Historic UN Treaty on High Seas

The United Nations High Seas Treaty is an instrument of the United Nations Convention on the Law of the Sea (UNCLOS), agreed upon by an intergovernmental conference at the UN on 4 March 2023. Talks began in 2004, almost 20 years ago.

Oceans produce half the oxygen we breathe, represent 95% of the planet’s biosphere and are the world’s largest carbon sink.

Yet, until now, only 1% of the high seas is under any protection protocol and just 39% of the ocean falls under the national jurisdiction of individual countries.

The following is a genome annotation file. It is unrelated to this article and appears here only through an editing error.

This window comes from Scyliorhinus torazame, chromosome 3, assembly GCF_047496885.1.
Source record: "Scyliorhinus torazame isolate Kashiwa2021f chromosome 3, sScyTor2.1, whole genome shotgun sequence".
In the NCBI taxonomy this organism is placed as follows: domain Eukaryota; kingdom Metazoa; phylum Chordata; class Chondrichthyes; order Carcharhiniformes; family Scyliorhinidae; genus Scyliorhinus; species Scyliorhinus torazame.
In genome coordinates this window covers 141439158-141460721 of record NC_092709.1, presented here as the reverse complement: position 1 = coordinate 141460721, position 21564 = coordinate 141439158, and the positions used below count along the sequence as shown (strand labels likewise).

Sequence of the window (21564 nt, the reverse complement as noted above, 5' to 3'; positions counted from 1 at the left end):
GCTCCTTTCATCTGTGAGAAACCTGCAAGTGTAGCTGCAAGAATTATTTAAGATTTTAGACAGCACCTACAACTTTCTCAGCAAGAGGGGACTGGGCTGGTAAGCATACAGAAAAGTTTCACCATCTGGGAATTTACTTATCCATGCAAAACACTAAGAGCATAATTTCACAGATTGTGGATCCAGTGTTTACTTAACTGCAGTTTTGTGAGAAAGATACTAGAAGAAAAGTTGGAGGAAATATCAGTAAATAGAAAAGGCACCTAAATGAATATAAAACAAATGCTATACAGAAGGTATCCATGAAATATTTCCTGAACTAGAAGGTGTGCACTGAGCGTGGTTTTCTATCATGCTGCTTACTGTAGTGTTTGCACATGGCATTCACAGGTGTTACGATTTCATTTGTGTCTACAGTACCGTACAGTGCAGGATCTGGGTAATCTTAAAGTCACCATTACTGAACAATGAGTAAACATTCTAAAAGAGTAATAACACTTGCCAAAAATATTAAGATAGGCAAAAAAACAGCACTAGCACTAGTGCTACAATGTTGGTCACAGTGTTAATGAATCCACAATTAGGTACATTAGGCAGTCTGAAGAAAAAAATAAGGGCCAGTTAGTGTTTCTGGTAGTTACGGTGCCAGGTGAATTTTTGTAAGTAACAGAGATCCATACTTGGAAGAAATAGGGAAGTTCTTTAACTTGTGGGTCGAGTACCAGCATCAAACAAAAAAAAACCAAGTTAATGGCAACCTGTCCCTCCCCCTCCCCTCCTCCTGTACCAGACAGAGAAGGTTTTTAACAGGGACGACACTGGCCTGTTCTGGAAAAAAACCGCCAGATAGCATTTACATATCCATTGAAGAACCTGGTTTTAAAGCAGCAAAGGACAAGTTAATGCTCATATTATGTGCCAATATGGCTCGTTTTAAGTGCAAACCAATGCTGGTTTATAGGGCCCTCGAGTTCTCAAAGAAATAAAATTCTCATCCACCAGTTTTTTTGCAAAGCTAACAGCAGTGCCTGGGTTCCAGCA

This new legal framework would place 30 per cent of the world’s oceans into protected areas, put more money into marine conversations, and covers access to and use of marine genetic resources.

It protects resources of the sea by making environmental assessments mandatory before any new exploitation of marine resources in areas beyond national jurisdiction, such as deep sea mining.

This treaty advocates for a precautionary approach to using marine resources responsibly, where no national jurisdiction can apply.

This treaty is decisive in enforcing the 30×30 pledge (protecting 30% of ocean, land and coastal areas by 2030).

National governments still need to formally adopt and ratify this agreement.